So, since I am an anybody and I have accumulated some personal experience on this topic over the past few years, I thought I would share my own tips on how to live more healthily.

1.    Your goal should be gradually shifting into a lifestyle change and not finding a quick fix solution. One of the first things you need to do is completely remove the word diet from your vocabulary. YOU ARE NOT STARTING YET ANOTHER DIET. Your goal is not to lose a certain amount of weight in a certain amount of time. Your goal should not even be weight loss. Your goal should be to become healthy. This will inevitably result in some weight loss. But stop focusing on your weight and start focusing on changing the way you live.

2.    Lifestyle changes do not happen overnight. (more…)

Two Egyptian Women, the Police, Lots of Bedouin Men, a Convicted Drug Felon, and Asfour the Camel

There are some places in this world that require you to walk long and far and with a certain amount of risk to life and limb in order to reach them. Months and sometimes years of training are needed to achieve the physical strength and the mental willpower necessary to take you to these places. These places are worth seeing.

Our night ascent to the summit of Egypt’s highest peak was grueling at times. We were pushing hard and were not taking breaks. The moon shone bright over our heads. Our headlamps were not required. My breathing became heavier and heavier as we went higher and higher. I began to feel the weight of my backpack that was carrying four-days-worth of clothes and snacks. “Why do I keep doing this to myself?” I thought. “I am not enjoying this. I feel miserable. What is wrong with me?”

We reached the summit in a short three hours. My best friend Arwa slumped down on the floor of the summit hut, shivering. I took her in my arms and rubbed her back to warm her. We ate a quick snack and jumped into our sleeping bags, lying side by side with our two Bedouin guides barely a meter away.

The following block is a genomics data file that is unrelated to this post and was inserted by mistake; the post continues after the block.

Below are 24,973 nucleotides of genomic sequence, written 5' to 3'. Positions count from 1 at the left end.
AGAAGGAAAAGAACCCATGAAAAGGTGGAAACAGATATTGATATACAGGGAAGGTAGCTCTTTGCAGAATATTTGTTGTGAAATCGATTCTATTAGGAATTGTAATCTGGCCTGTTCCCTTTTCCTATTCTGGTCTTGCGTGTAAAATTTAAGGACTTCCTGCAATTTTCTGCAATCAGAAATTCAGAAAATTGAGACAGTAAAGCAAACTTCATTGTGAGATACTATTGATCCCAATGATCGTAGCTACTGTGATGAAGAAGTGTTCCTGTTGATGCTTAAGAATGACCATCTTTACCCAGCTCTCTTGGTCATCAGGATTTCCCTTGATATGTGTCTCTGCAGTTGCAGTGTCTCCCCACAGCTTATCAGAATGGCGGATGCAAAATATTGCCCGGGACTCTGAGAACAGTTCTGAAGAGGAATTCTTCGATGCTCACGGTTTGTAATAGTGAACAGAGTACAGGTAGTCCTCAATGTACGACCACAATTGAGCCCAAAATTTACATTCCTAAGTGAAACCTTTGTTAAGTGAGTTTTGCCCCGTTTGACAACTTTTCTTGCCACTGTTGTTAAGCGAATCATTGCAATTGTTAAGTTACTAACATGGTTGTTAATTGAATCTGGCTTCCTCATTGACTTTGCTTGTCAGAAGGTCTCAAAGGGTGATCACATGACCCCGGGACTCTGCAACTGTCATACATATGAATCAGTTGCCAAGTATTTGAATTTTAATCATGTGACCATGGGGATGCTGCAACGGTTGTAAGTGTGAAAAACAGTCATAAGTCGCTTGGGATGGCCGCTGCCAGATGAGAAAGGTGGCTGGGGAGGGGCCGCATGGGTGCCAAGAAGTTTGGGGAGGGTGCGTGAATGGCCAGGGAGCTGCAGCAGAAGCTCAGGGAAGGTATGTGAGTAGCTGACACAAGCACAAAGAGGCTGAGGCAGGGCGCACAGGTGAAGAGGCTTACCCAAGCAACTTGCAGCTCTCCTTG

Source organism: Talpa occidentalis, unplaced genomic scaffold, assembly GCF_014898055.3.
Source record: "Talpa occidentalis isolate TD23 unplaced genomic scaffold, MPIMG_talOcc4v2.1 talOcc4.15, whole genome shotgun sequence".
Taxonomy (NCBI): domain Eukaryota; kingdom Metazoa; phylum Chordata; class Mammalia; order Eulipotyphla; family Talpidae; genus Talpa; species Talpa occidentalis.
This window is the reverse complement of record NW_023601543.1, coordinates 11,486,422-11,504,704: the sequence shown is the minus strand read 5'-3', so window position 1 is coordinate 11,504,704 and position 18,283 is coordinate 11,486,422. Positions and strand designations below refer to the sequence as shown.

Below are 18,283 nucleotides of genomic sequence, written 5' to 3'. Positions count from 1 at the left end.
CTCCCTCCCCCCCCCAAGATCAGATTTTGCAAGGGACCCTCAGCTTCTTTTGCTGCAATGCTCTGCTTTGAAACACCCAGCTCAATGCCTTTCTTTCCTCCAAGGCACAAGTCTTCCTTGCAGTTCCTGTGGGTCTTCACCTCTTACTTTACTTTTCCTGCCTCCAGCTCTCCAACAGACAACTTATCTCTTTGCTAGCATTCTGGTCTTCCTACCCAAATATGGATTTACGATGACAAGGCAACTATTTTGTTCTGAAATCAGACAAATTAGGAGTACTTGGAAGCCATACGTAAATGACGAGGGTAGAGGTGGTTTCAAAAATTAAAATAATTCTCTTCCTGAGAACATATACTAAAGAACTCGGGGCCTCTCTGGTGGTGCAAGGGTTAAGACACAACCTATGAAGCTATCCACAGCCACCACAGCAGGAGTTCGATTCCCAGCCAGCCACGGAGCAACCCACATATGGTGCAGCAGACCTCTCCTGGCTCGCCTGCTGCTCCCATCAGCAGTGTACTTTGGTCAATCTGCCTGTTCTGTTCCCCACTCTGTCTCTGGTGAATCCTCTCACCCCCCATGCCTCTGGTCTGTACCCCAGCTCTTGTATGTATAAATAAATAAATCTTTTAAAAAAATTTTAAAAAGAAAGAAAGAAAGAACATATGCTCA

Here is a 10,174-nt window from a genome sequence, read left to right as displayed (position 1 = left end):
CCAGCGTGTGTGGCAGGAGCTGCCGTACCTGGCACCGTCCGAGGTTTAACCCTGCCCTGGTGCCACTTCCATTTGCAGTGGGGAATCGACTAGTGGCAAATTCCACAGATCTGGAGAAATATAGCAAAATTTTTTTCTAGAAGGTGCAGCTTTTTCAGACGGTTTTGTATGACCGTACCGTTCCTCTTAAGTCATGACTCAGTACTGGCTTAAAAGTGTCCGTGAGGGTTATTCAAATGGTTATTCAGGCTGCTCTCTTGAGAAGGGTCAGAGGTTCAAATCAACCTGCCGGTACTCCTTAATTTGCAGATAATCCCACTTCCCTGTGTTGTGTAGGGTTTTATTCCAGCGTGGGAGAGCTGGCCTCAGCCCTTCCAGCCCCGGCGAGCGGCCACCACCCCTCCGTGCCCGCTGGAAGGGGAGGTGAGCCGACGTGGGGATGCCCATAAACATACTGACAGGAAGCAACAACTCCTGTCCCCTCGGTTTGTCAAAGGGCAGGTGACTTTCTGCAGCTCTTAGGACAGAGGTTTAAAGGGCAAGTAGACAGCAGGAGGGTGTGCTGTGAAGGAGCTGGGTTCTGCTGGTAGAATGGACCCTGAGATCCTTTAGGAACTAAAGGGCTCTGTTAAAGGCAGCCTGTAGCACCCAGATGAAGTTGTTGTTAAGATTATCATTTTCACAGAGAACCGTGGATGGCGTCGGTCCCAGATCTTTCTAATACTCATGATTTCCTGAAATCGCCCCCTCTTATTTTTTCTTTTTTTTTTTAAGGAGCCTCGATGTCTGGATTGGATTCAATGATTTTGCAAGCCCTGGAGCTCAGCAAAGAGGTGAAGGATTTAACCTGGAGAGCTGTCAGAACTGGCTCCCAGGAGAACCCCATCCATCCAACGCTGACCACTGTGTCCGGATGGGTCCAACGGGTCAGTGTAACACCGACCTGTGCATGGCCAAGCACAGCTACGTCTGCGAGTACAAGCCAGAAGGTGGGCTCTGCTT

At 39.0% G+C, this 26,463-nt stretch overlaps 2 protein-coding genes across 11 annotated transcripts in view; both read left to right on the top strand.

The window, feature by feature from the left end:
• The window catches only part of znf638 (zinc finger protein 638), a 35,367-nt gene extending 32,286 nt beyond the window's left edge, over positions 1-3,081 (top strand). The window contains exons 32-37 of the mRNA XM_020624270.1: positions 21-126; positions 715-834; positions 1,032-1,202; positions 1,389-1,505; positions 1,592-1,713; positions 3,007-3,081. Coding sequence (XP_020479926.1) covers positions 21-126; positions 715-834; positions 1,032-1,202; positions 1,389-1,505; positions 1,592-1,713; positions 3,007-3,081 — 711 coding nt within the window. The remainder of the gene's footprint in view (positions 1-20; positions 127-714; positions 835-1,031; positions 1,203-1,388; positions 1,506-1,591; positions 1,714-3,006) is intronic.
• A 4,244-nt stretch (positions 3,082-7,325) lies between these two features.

After a very restless sleep – altitude gives me nightmares – I woke up and saw the door to our stone hut was lined by a dim halo of light. I put on my sandals and fleece jacket and opened the door.

This was why I did it, I suddenly remembered. Below me lay a wide expanse of clouds and mountain range, shining under the rising sun.

Getting to this point was not easy. (more…)

My love-hate relationship with exercising

Almost every single time I start thinking about beginning my semi-daily exercise routine I feel dread. But I’ve never once regretted

Hiking in the Cinque Terre, Italy

Hiking in the Cinque Terre, Italy

exercising once I’m done.

Don’t get me wrong. Sometimes when I start exercising or when I go to the gym, I feel like giving up in the middle of it all. Sometimes I do the easier exercises rather than the more difficult ones. Sometimes in gym class I’ll be so tired that I do things at half the pace as everyone else. And a couple of times I’ve started an activity and I’ve just completely given up after a few minutes. But that’s only happened when I’ve chosen to do something I’m completely unprepared to do.